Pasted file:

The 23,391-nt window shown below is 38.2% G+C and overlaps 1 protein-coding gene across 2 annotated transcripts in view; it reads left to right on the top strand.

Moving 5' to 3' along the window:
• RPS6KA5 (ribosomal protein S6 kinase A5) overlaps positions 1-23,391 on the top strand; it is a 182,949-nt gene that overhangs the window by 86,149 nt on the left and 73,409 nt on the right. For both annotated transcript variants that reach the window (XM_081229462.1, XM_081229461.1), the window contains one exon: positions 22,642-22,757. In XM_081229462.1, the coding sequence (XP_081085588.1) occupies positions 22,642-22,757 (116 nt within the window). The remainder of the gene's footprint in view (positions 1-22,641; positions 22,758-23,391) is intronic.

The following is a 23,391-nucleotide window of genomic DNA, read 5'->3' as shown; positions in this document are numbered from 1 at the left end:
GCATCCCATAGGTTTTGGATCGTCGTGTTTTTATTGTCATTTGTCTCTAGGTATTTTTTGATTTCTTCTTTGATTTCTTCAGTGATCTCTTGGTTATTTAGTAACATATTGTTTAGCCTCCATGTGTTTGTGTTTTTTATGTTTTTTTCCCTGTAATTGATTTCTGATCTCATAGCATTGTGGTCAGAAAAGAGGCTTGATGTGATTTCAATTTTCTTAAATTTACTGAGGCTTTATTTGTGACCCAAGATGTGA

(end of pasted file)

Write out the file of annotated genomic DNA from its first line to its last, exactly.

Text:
The 23,391-nt window shown below is 38.2% G+C and overlaps 1 protein-coding gene across 2 annotated transcripts in view; it reads left to right on the top strand.

Moving 5' to 3' along the window:
• RPS6KA5 (ribosomal protein S6 kinase A5) overlaps positions 1-23,391 on the top strand; it is a 182,949-nt gene that overhangs the window by 86,149 nt on the left and 73,409 nt on the right. For both annotated transcript variants that reach the window (XM_081229462.1, XM_081229461.1), the window contains one exon: positions 22,642-22,757. In XM_081229462.1, the coding sequence (XP_081085588.1) occupies positions 22,642-22,757 (116 nt within the window). The remainder of the gene's footprint in view (positions 1-22,641; positions 22,758-23,391) is intronic.

The following is a 23,391-nucleotide window of genomic DNA, read 5'->3' as shown; positions in this document are numbered from 1 at the left end:
GCATCCCATAGGTTTTGGATCGTCGTGTTTTTATTGTCATTTGTCTCTAGGTATTTTTTGATTTCTTCTTTGATTTCTTCAGTGATCTCTTGGTTATTTAGTAACATATTGTTTAGCCTCCATGTGTTTGTGTTTTTTATGTTTTTTTCCCTGTAATTGATTTCTGATCTCATAGCATTGTGGTCAGAAAAGAGGCTTGATGTGATTTCAATTTTCTTAAATTTACTGAGGCTTTATTTGTGACCCAAGATGTGA